You don't often see the captain of a team sitting out in an important match despite being hundred percent fit. But in the 2014 ICC World T20 semifinal, Sri Lanka captain Dinesh Chandimal opted out because of his poor form. It was, no doubt, a brave call and the event pretty much sums up Chandimal as a white-ball player. With an ODI average of 32 (with a strike rate of 74) and a T20I strike rate of 103, Dinesh Chandimal could never become the limited overs batter that everyone expected him to be and that has somewhat overshadowed his prowess with the bat in Test cricket.
Chandimal , after his fifth Test, averaged 40 and it's quite an astonishing fact that the average fell below the 40-run mark just twice but for very brief periods. If someone asks you to name some of the best middle-order batters in the world in Tests, chances are very less that you'll take Chandimal's name. Actually, he is not the most popular figure in his team itself. There is Dimuth Karunaratne who's regarded as one of the best Test openers going around. Then there's the evergreen Angelo Mathews, playing his 100th Test match. If you have two such cult figures in your team, all you can do is quietly pile up the runs and do your job. That's what Chandimal has been doing for years, almost unnoticed.
Before the Test series against Bangladesh a couple of months ago, Chandimal had just one fifty-plus score in 10 innings and was dropped from the squad for the India tour. He came back against Bangladesh, scored a patient fifty and finished the series with a match-winning ton. But for Chandimal, it was just a warm-up.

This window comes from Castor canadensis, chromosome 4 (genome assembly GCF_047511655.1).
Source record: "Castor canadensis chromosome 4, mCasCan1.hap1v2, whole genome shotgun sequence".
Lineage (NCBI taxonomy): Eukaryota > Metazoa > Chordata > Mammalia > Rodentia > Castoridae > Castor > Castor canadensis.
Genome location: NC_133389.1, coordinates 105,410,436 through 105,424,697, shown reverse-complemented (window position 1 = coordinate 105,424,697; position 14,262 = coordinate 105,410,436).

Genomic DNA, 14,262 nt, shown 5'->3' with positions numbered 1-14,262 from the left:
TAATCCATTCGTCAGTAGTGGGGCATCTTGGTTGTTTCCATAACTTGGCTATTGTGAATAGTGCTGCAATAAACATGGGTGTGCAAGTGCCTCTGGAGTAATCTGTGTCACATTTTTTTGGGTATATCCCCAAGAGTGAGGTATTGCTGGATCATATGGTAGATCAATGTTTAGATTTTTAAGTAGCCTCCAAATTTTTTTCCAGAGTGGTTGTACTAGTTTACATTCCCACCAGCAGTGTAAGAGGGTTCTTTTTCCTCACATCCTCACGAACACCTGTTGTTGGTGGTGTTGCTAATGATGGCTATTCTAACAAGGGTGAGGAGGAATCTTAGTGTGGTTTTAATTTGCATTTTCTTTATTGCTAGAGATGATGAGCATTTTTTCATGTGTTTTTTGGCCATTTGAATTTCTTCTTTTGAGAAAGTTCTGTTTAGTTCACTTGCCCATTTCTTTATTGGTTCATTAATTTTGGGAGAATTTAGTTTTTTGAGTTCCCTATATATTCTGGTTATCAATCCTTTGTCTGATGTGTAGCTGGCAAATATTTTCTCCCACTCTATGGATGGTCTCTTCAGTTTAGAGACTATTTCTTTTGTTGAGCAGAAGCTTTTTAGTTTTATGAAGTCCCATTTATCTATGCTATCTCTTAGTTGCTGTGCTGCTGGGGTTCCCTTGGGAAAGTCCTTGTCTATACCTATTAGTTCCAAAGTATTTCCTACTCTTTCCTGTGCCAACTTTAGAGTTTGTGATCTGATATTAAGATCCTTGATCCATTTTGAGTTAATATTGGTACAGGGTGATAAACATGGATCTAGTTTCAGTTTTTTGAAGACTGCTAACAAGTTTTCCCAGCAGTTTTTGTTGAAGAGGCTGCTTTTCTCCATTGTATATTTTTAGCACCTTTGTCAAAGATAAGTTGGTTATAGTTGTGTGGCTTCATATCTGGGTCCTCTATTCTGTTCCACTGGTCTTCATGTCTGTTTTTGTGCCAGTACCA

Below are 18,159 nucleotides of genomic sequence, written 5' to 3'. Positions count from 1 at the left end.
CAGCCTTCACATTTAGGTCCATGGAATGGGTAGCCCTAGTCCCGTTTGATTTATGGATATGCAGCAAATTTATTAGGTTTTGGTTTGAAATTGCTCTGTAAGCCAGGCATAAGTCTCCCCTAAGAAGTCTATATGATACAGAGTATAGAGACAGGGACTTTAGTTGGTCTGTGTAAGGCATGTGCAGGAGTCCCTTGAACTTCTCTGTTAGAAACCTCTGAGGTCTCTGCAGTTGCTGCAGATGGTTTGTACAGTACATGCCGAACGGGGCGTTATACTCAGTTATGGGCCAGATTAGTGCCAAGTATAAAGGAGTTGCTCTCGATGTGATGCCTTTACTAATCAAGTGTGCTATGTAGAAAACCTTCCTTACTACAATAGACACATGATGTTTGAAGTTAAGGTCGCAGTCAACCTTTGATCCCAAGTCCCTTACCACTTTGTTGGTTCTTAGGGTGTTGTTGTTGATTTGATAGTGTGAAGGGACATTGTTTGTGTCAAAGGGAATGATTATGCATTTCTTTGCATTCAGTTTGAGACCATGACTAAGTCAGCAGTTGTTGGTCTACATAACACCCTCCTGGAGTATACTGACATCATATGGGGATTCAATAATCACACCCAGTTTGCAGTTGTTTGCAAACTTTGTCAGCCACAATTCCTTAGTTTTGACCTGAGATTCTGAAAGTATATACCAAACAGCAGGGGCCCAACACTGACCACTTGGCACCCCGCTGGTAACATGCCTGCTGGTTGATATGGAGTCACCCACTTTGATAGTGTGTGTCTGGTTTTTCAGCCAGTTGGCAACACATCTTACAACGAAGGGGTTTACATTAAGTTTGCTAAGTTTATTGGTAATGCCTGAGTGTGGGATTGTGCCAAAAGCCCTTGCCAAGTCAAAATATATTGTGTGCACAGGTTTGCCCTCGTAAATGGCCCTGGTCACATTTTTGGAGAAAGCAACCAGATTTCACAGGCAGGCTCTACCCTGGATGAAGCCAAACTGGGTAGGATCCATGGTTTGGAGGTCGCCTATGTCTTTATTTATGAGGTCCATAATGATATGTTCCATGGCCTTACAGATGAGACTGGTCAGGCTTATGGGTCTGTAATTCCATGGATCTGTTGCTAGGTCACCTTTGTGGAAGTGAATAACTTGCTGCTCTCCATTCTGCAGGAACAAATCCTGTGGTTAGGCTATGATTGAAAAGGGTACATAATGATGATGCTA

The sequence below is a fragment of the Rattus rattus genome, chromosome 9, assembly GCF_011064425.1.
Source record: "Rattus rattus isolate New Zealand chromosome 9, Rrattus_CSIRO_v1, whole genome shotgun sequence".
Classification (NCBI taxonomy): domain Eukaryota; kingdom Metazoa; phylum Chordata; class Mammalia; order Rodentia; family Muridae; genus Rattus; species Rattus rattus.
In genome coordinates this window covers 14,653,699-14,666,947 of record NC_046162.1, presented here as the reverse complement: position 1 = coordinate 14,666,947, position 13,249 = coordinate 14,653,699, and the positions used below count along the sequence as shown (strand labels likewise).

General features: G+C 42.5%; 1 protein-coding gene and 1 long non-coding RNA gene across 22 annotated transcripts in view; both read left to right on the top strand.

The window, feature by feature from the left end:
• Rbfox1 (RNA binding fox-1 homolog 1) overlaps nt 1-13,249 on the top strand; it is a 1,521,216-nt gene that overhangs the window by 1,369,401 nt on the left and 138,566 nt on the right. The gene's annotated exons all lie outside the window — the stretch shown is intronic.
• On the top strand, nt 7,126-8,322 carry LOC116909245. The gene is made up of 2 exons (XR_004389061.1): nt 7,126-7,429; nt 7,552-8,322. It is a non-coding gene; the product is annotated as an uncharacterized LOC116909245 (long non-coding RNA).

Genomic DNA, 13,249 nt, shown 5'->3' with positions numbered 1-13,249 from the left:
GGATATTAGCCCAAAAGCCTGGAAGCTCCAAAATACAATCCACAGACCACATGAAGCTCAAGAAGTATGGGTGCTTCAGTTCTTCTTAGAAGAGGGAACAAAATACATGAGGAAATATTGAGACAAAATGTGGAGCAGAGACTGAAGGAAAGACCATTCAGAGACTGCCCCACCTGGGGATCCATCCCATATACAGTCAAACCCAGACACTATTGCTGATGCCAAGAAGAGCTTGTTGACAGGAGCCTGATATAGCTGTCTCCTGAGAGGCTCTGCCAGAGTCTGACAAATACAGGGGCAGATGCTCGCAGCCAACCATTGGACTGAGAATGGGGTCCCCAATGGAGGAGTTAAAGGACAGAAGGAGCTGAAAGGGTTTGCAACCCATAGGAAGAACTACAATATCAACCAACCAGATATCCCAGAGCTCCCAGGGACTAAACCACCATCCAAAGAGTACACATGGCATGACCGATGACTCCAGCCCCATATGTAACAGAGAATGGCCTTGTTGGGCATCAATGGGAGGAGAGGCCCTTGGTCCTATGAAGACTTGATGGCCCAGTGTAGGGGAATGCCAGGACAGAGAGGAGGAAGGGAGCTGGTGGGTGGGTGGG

His career-best 206* came against a strong Australia side, the team that had defeated Sri Lanka in the first Test inside three days. The backs were against the wall and it was Chandimal who stepped up and once again proved his worth.
Then came Pakistan and won the first Test in some style, breaking records. But Chandimal was like a nagging headache for the visitors in that Test. In the first innings, he got out as the ninth batter and in the second, Pakistan bowlers couldn't get him out as he ran out of partners and was stranded on 94. In the first innings, he was the only Sri Lanka batter to register a fifty-plus score.
Chandimal top-scored again in Sri Lanka's first innings in the second Test with 80 and helped them get a substantial first-innings score.
With Mathews not having the best of home seasons, Chandimal has taken charge of the middle-order. The right-hander averages in excess of 100 this year with four fifties and two hundreds in ten innings. He has been Sri Lanka's highest run-getter this year and showing signs of marked improvement in temperament. Chandimal always had the skills but it has probably taken a bit of time for him to hit the gold standard. But it's better late than never and Chandimal will now look to become Sri Lanka's saviour during the transition phase of their cricket.